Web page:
Now certbot is installed and ready to be used. However, there is one thing we have to do before continuing with further instructions.

Before actually running the certbot command, it is important to make a small change to our Apache configuration file.

I will use use nano to edit myproject.conf:

Open myproject.conf for ediiting

sudo nano /etc/apache2/sites-available/myproject.conf

The first thing we need to change is to uncomment the ServerName variable and set it to your domain name. In my case it is "".

ServerName Uncommented

Then scroll down and comment out the WSGI commands.

WSGI commented-out

The reason we commented-out the WSGI commands is as follows:

When we run the certbot command, as mentioned in the installation guide, it will do two things.

First, it will add some redirect rules in our configuration file (myproject.conf).

Second, it will create a new configuration file (myproject-le-ssl.conf) and use contents from myproject.conf file to populate it. However, there are a few things in myproject.conf file that should not be copied over to the new file. Hence, we temporarily commented-out those commands and will uncomment them later, once it's all done.

Save the file and exit.

  1. Run the Certbot command for Apache

Running the certbot command

sudo certbot --apache

It is going to ask you to enter your email address and to agree to the Terms of Service. Then it will ask you to choose the site to enable Https for. In my case, the only option was "", so I entered empty to select "all" the options.

After it's done processing, you can verify that certbot has made some changes to your configuration file (myproject.conf), and also created another file (myproject-le-ssl.conf) in the same directory.

Now, I will nano into myproject.conf and remove all the unnecessary lines of code:

Open myproject.conf for editing

sudo nano /etc/apache2/sites-available/myproject.conf

I will remove all the lines related to the Directories since all of this information is now available in the new configuration file.

After deleting these lines, this is what myproject.conf looks like now:

<VirtualHost *:80>
    # The ServerName directive sets the request scheme, hostname and port that
    # the server uses to identify itself. This is used when creating
    # redirection URLs. In the context of virtual hosts, the ServerName
    # specifies what hostname must appear in the request's Host: header to
    # match this virtual host. For the default virtual host (this file) this
    # value is not decisive as it is used as a last resort host regardless.
    # However, you must set it for any further virtual host explicitly.

    ServerAdmin webmaster@localhost
    DocumentRoot /var/www/html

    # Available loglevels: trace8, ..., trace1, debug, info, notice, warn,
    # error, crit, alert, emerg.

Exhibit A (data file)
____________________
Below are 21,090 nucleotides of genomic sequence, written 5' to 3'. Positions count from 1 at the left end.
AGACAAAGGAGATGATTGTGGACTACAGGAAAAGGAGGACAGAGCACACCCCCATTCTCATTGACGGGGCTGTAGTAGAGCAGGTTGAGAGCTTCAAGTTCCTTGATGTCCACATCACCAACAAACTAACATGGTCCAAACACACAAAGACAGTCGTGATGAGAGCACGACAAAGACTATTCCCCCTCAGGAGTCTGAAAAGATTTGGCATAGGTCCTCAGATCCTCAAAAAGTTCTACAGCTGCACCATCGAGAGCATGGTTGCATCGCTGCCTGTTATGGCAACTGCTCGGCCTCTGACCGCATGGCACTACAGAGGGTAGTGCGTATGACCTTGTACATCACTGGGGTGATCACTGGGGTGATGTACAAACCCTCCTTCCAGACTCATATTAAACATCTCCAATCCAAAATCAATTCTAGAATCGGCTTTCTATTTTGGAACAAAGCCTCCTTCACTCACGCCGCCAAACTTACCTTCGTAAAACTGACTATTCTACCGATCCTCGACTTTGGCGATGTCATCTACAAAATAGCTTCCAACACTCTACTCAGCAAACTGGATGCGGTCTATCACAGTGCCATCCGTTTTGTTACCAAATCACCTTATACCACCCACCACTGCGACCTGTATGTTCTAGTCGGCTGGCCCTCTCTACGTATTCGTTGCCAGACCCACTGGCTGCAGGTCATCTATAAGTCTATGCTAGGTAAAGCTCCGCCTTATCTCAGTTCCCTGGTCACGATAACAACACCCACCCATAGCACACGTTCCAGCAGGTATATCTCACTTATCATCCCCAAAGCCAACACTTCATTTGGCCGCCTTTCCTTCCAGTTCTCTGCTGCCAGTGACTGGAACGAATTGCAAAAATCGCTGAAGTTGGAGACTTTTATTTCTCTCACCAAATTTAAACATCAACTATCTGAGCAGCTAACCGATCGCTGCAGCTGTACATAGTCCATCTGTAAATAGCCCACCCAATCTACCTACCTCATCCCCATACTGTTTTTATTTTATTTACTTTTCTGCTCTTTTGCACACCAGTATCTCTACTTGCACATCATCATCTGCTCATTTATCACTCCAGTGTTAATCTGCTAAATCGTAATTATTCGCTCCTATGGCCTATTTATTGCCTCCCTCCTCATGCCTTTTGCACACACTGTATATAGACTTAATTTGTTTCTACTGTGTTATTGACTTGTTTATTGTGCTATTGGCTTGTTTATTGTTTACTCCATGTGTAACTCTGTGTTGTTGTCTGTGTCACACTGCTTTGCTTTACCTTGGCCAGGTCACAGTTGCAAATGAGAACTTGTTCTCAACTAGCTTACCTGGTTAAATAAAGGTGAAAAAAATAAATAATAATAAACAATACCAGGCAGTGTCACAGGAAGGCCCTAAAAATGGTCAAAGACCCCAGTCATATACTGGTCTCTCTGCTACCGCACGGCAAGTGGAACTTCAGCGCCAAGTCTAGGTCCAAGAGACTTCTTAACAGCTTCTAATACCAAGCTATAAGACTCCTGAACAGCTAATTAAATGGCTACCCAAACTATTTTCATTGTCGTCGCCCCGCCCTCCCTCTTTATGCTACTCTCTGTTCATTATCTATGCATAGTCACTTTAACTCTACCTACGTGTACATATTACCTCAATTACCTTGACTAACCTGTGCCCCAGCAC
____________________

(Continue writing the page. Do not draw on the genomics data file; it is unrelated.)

# It is also possible to configure the loglevel for particular
    # modules, e.g.
    #LogLevel info ssl:warn

    ErrorLog ${APACHE_LOG_DIR}/error.log
    CustomLog ${APACHE_LOG_DIR}/access.log combined

    # For most configuration files from conf-available/, which are
    # enabled or disabled at a global level, it is possible to
    # include a line for only one particular virtual host. For example the
    # following line enables the CGI configuration for this host only
    # after it has been globally disabled with "a2disconf".
    #Include conf-available/serve-cgi-bin.conf

RewriteEngine on
RewriteCond %{SERVER_NAME}
RewriteRule ^ https://%{SERVER_NAME}%{REQUEST_URI} [END,NE,R=permanent]

# vim: syntax=apache ts=4 sw=4 sts=4 sr noet

Note that the lines related to the Rewrite rules were added by certbot and they basically redirect requests from "http" to "https".

And now you also need to edit the new configuration file that certbot has created. Mine is called myproject-le-ssl.conf:

Nano into the new configuration file

sudo nano /etc/apache2/sites-available/myproject-le-ssl.conf

You can see all the lines of code that were copied over from myproject.conf. Scroll down and uncomment the WSGI lines that we had commented-out in the previous step.

Save the file and exit.

Restart the Apache service:

sudo service apache2 restart

Now if I refresh my page, I can see that I get redirected to the https version of my website and it is also showing the lock icon in my browser.

Browser image

Renewing certificates

A thing about the ssl certificate is that they only last for around 90 days and after that, they have to be renewed.

Following is how you can do a dry run to update the certificates:

Dry-run of renewing the certificates

sudo certbot renew --dry-run

Dry run means that it will not actually update it but just show that it can, if run without the --dry-run part.

We will create a cron job to run the sudo certbot renew code, and set it to run every month automatically.

Please enter the following command to create a new cron job.

Creating a cron job

sudo crontab -e

It's going to ask you to choose an editor. I'm going to choose nano.

Editor options (choose nano)

Add the following code at the bottom of the file, then save and exit.

Code to quitely renew the certificate every month

30 4 1 * * sudo certbot renew --quiet

This is what it looks like in nano:

Cronjob code

The certificate will now get renewed every month, and our website will continue to be accessible only through https.

3. Redirect non-www to www

Currently, it is possible for my website to be accessible either through and also This essentially means that there are two versions of my website, which can be very undesirable for all sorts of reasons.

One solution to fix this is to redirect all the traffic from one of these versions to another, and we can do this very easily by adding a Redirect rule in our configuration file:

So again, nano into your configuration file, and add this at the bottom:

Adding this to myproject.conf

<VirtualHost *:80>
    Redirect /

Now if you try to access your site through the non-www url, you should get redirect to the www version of the site, like so:

Domain name in the browser

And that's it!

Congratulations on finishing the tutorial! I hope you were able to follow along smoothly.

Please consider sharing this if you found this useful and thank you for reading!